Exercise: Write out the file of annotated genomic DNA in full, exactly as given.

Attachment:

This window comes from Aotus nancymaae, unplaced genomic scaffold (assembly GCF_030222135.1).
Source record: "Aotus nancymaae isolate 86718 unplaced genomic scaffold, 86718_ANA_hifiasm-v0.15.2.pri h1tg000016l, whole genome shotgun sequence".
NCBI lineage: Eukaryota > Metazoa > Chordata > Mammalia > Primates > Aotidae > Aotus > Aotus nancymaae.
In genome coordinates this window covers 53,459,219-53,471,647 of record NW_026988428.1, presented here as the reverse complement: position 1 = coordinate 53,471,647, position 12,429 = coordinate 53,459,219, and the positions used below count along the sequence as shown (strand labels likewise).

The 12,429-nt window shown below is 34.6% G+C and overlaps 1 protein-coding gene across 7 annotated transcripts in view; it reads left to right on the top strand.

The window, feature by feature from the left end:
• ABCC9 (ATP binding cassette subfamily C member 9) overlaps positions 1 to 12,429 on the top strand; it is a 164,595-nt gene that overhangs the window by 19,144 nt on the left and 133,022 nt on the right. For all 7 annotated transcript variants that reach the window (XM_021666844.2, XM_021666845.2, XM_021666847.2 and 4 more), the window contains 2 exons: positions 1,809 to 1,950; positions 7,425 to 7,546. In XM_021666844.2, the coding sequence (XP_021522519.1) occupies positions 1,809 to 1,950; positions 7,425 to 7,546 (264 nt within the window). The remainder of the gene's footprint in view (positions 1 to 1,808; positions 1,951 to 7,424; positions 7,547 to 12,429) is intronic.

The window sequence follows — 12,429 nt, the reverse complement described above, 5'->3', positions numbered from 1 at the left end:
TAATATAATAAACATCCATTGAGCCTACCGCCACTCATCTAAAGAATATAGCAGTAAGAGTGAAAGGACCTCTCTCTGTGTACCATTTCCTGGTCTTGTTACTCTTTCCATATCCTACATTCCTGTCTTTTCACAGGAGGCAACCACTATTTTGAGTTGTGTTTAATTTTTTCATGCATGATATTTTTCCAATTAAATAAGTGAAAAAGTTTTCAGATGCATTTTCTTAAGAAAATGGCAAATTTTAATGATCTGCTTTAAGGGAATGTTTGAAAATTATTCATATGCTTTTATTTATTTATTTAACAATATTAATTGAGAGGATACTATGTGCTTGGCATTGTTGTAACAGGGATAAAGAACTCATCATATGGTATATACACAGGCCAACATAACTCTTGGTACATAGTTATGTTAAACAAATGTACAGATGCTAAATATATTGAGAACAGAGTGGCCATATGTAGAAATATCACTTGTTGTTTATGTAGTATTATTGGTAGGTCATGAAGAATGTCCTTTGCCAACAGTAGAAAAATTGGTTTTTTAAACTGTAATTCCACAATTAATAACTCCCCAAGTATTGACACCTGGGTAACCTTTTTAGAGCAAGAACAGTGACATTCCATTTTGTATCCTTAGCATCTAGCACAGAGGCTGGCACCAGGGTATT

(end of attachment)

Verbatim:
This window comes from Aotus nancymaae, unplaced genomic scaffold (assembly GCF_030222135.1).
Source record: "Aotus nancymaae isolate 86718 unplaced genomic scaffold, 86718_ANA_hifiasm-v0.15.2.pri h1tg000016l, whole genome shotgun sequence".
NCBI lineage: Eukaryota > Metazoa > Chordata > Mammalia > Primates > Aotidae > Aotus > Aotus nancymaae.
In genome coordinates this window covers 53,459,219-53,471,647 of record NW_026988428.1, presented here as the reverse complement: position 1 = coordinate 53,471,647, position 12,429 = coordinate 53,459,219, and the positions used below count along the sequence as shown (strand labels likewise).

The 12,429-nt window shown below is 34.6% G+C and overlaps 1 protein-coding gene across 7 annotated transcripts in view; it reads left to right on the top strand.

The window, feature by feature from the left end:
• ABCC9 (ATP binding cassette subfamily C member 9) overlaps positions 1 to 12,429 on the top strand; it is a 164,595-nt gene that overhangs the window by 19,144 nt on the left and 133,022 nt on the right. For all 7 annotated transcript variants that reach the window (XM_021666844.2, XM_021666845.2, XM_021666847.2 and 4 more), the window contains 2 exons: positions 1,809 to 1,950; positions 7,425 to 7,546. In XM_021666844.2, the coding sequence (XP_021522519.1) occupies positions 1,809 to 1,950; positions 7,425 to 7,546 (264 nt within the window). The remainder of the gene's footprint in view (positions 1 to 1,808; positions 1,951 to 7,424; positions 7,547 to 12,429) is intronic.

The window sequence follows — 12,429 nt, the reverse complement described above, 5'->3', positions numbered from 1 at the left end:
TAATATAATAAACATCCATTGAGCCTACCGCCACTCATCTAAAGAATATAGCAGTAAGAGTGAAAGGACCTCTCTCTGTGTACCATTTCCTGGTCTTGTTACTCTTTCCATATCCTACATTCCTGTCTTTTCACAGGAGGCAACCACTATTTTGAGTTGTGTTTAATTTTTTCATGCATGATATTTTTCCAATTAAATAAGTGAAAAAGTTTTCAGATGCATTTTCTTAAGAAAATGGCAAATTTTAATGATCTGCTTTAAGGGAATGTTTGAAAATTATTCATATGCTTTTATTTATTTATTTAACAATATTAATTGAGAGGATACTATGTGCTTGGCATTGTTGTAACAGGGATAAAGAACTCATCATATGGTATATACACAGGCCAACATAACTCTTGGTACATAGTTATGTTAAACAAATGTACAGATGCTAAATATATTGAGAACAGAGTGGCCATATGTAGAAATATCACTTGTTGTTTATGTAGTATTATTGGTAGGTCATGAAGAATGTCCTTTGCCAACAGTAGAAAAATTGGTTTTTTAAACTGTAATTCCACAATTAATAACTCCCCAAGTATTGACACCTGGGTAACCTTTTTAGAGCAAGAACAGTGACATTCCATTTTGTATCCTTAGCATCTAGCACAGAGGCTGGCACCAGGGTATT